Like any conscientious marketer, you’ve established goals for every product or service promotion, built a framework for delivery, considered the KPIs you’ll track, and pre-planned the reporting you’ll share with stakeholders. Checking those boxes takes care of what you need to deliver for your clients, but the content strategy to get there, however, relies not on what your needs are, but on the needs of the customer.
According to Deloitte and Touche research, customer-driven content is as much as 60% more effective and profitable than that not solely focused on the customer – and why not? Customers have real needs, goals, ambitions, and desires driving purchase decisions. When you help them achieve their goals, you both win and everyone feels grateful.
A question then … If you gathered your customers around your table to share what made them thankful, would a piece of your content make the cut? Likely not! Customers might, however, express gratitude for the way you – through your content – made them feel.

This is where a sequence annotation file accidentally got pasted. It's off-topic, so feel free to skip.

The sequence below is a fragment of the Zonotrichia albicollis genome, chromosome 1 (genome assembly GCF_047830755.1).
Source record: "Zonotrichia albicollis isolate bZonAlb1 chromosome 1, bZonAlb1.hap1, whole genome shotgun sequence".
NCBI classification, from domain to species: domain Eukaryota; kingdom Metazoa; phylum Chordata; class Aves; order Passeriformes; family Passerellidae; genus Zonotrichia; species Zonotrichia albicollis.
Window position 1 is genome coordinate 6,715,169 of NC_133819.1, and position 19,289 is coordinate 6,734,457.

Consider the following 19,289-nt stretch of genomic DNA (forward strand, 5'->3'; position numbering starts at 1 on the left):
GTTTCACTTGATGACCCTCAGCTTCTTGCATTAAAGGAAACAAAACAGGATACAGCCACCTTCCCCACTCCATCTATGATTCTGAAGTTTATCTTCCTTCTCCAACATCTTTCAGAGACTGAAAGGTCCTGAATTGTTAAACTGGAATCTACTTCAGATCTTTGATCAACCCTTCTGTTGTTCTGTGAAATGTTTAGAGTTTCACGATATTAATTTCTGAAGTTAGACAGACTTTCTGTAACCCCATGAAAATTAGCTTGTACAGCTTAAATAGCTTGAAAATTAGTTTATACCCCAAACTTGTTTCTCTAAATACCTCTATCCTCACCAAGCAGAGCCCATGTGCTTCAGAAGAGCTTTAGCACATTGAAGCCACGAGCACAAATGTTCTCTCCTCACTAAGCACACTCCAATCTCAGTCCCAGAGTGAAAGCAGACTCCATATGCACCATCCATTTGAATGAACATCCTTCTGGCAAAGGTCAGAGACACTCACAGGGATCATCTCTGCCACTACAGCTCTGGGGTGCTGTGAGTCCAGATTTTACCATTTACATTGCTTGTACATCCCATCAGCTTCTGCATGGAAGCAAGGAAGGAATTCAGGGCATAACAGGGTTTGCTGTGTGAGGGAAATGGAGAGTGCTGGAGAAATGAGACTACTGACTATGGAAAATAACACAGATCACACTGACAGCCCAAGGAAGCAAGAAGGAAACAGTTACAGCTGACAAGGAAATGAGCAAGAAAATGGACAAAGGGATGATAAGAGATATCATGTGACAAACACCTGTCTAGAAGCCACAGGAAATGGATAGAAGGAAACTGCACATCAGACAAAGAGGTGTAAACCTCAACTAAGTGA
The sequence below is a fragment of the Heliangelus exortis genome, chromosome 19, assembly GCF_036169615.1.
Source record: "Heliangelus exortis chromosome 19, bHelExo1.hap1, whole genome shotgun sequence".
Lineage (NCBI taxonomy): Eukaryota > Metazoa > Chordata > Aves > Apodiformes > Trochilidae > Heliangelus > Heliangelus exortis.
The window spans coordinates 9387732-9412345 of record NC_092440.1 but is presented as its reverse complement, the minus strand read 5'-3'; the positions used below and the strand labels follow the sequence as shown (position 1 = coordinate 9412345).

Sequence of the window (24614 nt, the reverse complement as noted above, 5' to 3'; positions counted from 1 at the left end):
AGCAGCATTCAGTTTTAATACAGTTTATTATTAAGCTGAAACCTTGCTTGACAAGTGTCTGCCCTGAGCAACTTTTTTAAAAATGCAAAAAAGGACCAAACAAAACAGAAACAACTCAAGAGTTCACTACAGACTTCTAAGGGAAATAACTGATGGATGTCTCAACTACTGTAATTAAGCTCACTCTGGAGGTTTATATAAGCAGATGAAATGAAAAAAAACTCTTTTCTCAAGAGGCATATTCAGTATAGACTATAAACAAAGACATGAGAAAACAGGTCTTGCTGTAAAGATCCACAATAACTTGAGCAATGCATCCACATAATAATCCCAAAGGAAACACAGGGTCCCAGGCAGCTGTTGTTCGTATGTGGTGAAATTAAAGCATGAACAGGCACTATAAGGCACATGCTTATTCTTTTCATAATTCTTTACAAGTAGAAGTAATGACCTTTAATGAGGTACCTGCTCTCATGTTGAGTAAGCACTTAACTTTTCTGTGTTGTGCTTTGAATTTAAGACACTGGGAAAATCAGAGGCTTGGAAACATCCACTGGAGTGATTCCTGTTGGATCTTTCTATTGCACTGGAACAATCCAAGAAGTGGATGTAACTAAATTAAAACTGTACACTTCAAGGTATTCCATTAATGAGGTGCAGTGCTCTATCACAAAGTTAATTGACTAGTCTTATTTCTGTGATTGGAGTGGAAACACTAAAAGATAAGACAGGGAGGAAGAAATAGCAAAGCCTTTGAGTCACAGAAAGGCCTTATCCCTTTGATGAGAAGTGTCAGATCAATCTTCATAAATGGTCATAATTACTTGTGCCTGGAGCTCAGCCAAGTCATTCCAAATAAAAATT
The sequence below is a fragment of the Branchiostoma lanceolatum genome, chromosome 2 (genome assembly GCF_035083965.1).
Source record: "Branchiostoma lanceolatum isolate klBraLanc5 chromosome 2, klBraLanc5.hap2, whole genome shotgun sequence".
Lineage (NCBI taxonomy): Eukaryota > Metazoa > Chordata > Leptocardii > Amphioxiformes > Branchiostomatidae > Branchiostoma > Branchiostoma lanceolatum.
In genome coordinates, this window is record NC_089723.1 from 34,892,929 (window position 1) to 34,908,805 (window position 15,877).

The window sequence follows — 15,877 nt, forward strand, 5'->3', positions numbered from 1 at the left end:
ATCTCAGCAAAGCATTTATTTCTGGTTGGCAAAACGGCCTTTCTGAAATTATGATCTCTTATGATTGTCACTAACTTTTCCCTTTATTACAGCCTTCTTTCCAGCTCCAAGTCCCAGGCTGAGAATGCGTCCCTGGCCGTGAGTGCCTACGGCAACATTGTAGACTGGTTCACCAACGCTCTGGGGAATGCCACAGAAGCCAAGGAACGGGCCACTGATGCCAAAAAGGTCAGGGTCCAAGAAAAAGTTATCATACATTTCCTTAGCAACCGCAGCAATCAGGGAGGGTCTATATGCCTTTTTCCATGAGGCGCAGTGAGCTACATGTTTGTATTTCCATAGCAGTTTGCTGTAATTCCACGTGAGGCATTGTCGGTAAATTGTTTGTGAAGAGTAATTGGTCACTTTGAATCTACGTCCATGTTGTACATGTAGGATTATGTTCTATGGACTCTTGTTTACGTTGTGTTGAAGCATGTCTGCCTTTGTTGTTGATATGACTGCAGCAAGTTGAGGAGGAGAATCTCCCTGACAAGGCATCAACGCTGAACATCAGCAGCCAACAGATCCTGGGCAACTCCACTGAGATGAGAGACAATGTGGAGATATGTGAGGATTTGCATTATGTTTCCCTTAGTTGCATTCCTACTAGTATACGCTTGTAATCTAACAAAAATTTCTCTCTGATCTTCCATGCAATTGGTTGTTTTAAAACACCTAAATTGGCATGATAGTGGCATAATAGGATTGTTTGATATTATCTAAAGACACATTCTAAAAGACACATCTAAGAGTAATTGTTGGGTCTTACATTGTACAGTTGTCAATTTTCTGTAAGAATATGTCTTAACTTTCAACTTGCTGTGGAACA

“People will forget what you said, people will forget what you did, but people will never forget how you made them feel.” ~ Maya Angelou
Put customer needs at the heart of your content. Customers are hungry for content that addresses their foremost needs and wants and – like a large feast, they want the main dish, side dish and all the trimmings together in one place.
Put your product or service details, benefits, unique value proposition, etc. on the table and let them put on their plate exactly what they are hungry for.
Instead of you telling them what you want them to “consume,” offer them an opportunity to help themselves – by utilizing feedback forms, surveys, social media, and segmentation. Younger generations especially want to play a crucial role in how they are marketed to!
Customers that can freely fill their plates with what they want are more likely to come back for seconds!
Evaluate your content for the unnecessary. Does your family have a running joke about cranberry relish? “It never disappears from the dish … is that last year’s relish?!” You’d never serve year-old relish, but you might be repurposing content that could be replaced with something more appetizing (apologies to cranberry lovers everywhere!). Review the past year for content that’s been repeated – subject lines, preheaders, headlines, body copy, greetings, closings – all the way down to phrasing. Consider how often a single customer or prospect has viewed those words. Like a family member after a large meal, they may have recipients feeling tired. In the upcoming second part of this post, find out how you can serve up the right strategy and be a phenomenal host.